Updated: 12:00 p.m. ET
As Democrats reel from last week's defeat of a critical Senate amendment strengthening background check laws for gun buyers, Americans for Responsible Solutions, the gun safety group founded by Gabrielle Giffords and her husband Mark Kelly, is out with new ads targeting two Republican senators who voted against the measure.
The ads, first featured in Politico, target embattled Republican Senate Minority Leader Mitch McConnell, R-Ky., and Sen. Kelly Ayotte, R-N.H., for voting against the bipartisan measure, which fell six votes short of passage in the Senate last week.
"We watched. We listened. We felt it. Newtown," an announcer says in the ad targeting McConnell. "But Senator McConnell won't listen to us. Eighty-two percent of Kentuckians support universal background checks. But Senator McConnell voted against them. McConnell opposed common sense checks to keep guns out of the hands of criminals. Written by a Republican and a Democrat. Supported by law enforcement officers. It was a common sense plan that protected Second Amendment Rights. But Senator McConnell ignored the will of the people. Making our children and our families less safe.... And putting the Washington special interests ahead of Kentucky... AGAIN."
The spot targeting Ayotte features two women discussing an ad Ayotte had previously run "saying she's one of us," before assessing that "it sure didn't take long for her to 'go Washington.'"
"Says here Ayotte voted against improving background checks to keep guns out of the hands of criminals," one woman says.
The other responds indignantly: "Are you serious? 89 percent of the people in New Hampshire support universal background checks. She just ignored us?"
According to Americans for Responsible Solutions, the New Hampshire ads will air on the radio in Concord, Manchester, Keene, and the Seacoast; in Kentucky, the ads will run on radio stations in Louisville and Lexington, targeting women voters, over the course of the two week buy.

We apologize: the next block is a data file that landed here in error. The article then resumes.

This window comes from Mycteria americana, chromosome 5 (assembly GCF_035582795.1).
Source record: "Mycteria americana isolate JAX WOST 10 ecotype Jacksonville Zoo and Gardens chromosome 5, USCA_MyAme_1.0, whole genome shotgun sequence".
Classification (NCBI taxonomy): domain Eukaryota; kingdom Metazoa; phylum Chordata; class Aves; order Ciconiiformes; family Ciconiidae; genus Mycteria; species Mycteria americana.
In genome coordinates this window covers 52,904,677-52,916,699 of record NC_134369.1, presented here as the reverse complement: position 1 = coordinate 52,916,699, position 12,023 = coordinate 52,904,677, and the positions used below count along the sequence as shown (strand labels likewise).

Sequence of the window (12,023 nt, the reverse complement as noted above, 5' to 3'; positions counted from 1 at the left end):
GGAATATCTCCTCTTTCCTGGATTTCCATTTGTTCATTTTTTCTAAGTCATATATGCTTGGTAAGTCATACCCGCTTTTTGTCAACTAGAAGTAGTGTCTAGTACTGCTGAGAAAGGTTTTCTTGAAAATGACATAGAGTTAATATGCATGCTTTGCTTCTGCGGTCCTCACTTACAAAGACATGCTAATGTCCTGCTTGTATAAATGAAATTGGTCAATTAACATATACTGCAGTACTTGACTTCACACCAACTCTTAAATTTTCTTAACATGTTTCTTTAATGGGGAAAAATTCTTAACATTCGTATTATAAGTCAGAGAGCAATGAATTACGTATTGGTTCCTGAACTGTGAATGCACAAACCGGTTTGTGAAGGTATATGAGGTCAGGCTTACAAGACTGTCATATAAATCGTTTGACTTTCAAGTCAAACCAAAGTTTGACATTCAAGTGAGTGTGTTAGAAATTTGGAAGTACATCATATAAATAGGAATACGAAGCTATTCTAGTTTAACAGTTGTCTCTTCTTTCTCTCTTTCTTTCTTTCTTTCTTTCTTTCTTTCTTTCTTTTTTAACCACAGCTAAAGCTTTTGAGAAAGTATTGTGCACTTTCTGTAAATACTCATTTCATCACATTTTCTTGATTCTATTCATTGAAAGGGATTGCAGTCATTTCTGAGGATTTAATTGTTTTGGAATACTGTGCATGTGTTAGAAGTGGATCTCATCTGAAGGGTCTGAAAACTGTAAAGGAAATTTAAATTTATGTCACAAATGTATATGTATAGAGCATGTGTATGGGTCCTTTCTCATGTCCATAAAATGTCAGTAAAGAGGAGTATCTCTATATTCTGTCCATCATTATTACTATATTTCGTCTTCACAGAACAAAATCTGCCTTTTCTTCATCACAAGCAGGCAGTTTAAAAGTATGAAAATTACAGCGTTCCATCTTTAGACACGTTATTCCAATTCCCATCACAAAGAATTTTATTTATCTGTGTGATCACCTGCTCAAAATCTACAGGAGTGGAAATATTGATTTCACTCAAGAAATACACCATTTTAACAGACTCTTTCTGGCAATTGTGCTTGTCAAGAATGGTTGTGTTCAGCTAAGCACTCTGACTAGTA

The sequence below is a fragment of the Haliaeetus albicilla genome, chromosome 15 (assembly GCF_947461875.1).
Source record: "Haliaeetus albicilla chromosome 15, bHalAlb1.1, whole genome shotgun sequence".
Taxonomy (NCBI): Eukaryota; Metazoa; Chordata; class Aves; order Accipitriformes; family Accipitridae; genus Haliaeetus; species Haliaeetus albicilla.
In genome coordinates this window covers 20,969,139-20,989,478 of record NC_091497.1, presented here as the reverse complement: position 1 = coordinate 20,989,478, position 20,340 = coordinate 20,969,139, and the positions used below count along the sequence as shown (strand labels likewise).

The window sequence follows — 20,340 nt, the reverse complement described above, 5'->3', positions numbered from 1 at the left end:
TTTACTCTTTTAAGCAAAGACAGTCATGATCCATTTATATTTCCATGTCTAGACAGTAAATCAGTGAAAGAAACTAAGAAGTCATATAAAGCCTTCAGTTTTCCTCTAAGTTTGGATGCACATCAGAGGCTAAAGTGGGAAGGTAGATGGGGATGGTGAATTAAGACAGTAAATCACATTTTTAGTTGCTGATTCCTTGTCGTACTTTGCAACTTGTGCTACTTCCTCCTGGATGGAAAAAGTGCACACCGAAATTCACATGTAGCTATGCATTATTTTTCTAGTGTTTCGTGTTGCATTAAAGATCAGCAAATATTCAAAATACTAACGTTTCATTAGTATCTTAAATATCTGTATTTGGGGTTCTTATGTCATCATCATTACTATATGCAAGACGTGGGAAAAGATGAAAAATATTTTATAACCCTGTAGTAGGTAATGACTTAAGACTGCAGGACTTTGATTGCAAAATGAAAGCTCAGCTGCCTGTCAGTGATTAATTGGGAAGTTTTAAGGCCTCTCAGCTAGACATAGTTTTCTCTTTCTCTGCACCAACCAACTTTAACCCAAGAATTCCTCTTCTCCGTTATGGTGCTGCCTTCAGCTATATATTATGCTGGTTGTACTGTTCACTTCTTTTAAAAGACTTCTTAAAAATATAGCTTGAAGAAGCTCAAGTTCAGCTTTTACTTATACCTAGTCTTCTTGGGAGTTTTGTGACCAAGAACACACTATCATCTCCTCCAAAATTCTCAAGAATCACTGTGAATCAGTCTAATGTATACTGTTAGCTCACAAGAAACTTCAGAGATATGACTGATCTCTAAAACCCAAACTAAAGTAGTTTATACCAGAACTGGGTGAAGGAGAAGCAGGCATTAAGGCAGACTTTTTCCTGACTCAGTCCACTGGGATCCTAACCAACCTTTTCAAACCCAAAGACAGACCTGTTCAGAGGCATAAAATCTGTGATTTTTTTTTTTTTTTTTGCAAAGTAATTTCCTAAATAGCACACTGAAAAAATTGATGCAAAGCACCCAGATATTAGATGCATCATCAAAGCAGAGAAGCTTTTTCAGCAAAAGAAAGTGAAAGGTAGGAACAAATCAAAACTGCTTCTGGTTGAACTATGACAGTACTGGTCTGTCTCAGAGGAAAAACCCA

In the aftermath of last week's vote, Giffords described her reaction to the Senate vote in an op-ed for the New York Times: "I'm furious," she wrote. "Mark my words: if we cannot make our communities safer with the Congress we have now, we will use every means available to make sure we have a different Congress, one that puts communities' interests ahead of the gun lobby's."
The ads targeting McConnell and Ayotte seem to signal the next strategic step for Giffords' group, which aims, in part, to counterbalance the power of the National Rifle Association by matching it in both fundraising and grassroots activism. The power of Americans for Responsible Solutions, along with other pro-gun safety groups like New York City Mayor Mike Bloomberg's Mayors Against Illegal Guns, to be effective in that goal will likely be tested in 2014, when it has the chance to make its power felt in state and local elections across the country.
"As Gabby said last week, if we can't keep our communities safer with the congress we have, we will work to change congress, " said Pia Carusone, Executive Director of ARS, in a statement. "Senator McConnell and Senator Ayotte turned their backs on their constituents at home in order to do the bidding in Washington of the corporate gun lobby. We're going to make sure their constituents know that, effective immediately."
Going up against the pro-gun lobby is a formidable task: According to public lobbying disclosure records, the NRA spent $700,000 lobbying the federal government in the first quarter of 2013, up from $575,000 during the same period last year. The NRA also got a boost of about $100,000 this year from contract lobbying firms, according to the watchdog group Public Integrity.. Public Integrity also notes that the NRA and affiliates spent nearly $3 million in 2012 on federal lobbying, more than during any previous year.
According to the Hill, Mayors Against Illegal Guns spent $250,000 on lobbying efforts, though neither that group nor Giffords' has filed a quarterly lobbying report.